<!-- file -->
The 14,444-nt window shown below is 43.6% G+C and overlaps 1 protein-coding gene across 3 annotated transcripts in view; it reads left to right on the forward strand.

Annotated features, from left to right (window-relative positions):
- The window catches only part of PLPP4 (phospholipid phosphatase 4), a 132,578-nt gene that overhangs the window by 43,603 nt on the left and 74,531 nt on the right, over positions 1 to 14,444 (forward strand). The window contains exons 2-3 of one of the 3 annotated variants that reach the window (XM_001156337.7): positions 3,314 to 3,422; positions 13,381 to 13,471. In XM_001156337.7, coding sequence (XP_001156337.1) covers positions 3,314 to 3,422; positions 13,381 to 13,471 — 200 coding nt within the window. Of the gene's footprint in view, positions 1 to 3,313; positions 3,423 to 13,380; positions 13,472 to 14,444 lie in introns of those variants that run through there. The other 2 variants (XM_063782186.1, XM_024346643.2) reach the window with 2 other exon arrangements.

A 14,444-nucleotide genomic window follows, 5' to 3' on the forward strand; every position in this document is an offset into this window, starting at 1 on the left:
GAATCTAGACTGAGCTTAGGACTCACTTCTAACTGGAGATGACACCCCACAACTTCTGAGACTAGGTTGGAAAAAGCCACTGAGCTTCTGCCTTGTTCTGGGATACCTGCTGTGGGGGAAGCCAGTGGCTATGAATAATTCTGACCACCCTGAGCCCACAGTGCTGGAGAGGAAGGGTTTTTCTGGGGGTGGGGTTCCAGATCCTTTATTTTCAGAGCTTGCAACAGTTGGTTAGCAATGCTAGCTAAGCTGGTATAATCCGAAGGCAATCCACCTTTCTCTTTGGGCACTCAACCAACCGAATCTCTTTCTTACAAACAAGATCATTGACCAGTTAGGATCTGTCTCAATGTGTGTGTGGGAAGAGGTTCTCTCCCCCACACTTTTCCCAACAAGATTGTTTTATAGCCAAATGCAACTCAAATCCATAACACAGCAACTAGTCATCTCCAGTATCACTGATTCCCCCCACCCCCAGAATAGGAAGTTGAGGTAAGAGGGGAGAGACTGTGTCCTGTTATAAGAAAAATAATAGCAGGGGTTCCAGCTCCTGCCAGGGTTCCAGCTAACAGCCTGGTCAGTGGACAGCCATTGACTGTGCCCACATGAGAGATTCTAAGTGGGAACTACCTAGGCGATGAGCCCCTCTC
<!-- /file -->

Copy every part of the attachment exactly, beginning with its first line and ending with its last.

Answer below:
The 14,444-nt window shown below is 43.6% G+C and overlaps 1 protein-coding gene across 3 annotated transcripts in view; it reads left to right on the forward strand.

Annotated features, from left to right (window-relative positions):
- The window catches only part of PLPP4 (phospholipid phosphatase 4), a 132,578-nt gene that overhangs the window by 43,603 nt on the left and 74,531 nt on the right, over positions 1 to 14,444 (forward strand). The window contains exons 2-3 of one of the 3 annotated variants that reach the window (XM_001156337.7): positions 3,314 to 3,422; positions 13,381 to 13,471. In XM_001156337.7, coding sequence (XP_001156337.1) covers positions 3,314 to 3,422; positions 13,381 to 13,471 — 200 coding nt within the window. Of the gene's footprint in view, positions 1 to 3,313; positions 3,423 to 13,380; positions 13,472 to 14,444 lie in introns of those variants that run through there. The other 2 variants (XM_063782186.1, XM_024346643.2) reach the window with 2 other exon arrangements.

A 14,444-nucleotide genomic window follows, 5' to 3' on the forward strand; every position in this document is an offset into this window, starting at 1 on the left:
GAATCTAGACTGAGCTTAGGACTCACTTCTAACTGGAGATGACACCCCACAACTTCTGAGACTAGGTTGGAAAAAGCCACTGAGCTTCTGCCTTGTTCTGGGATACCTGCTGTGGGGGAAGCCAGTGGCTATGAATAATTCTGACCACCCTGAGCCCACAGTGCTGGAGAGGAAGGGTTTTTCTGGGGGTGGGGTTCCAGATCCTTTATTTTCAGAGCTTGCAACAGTTGGTTAGCAATGCTAGCTAAGCTGGTATAATCCGAAGGCAATCCACCTTTCTCTTTGGGCACTCAACCAACCGAATCTCTTTCTTACAAACAAGATCATTGACCAGTTAGGATCTGTCTCAATGTGTGTGTGGGAAGAGGTTCTCTCCCCCACACTTTTCCCAACAAGATTGTTTTATAGCCAAATGCAACTCAAATCCATAACACAGCAACTAGTCATCTCCAGTATCACTGATTCCCCCCACCCCCAGAATAGGAAGTTGAGGTAAGAGGGGAGAGACTGTGTCCTGTTATAAGAAAAATAATAGCAGGGGTTCCAGCTCCTGCCAGGGTTCCAGCTAACAGCCTGGTCAGTGGACAGCCATTGACTGTGCCCACATGAGAGATTCTAAGTGGGAACTACCTAGGCGATGAGCCCCTCTC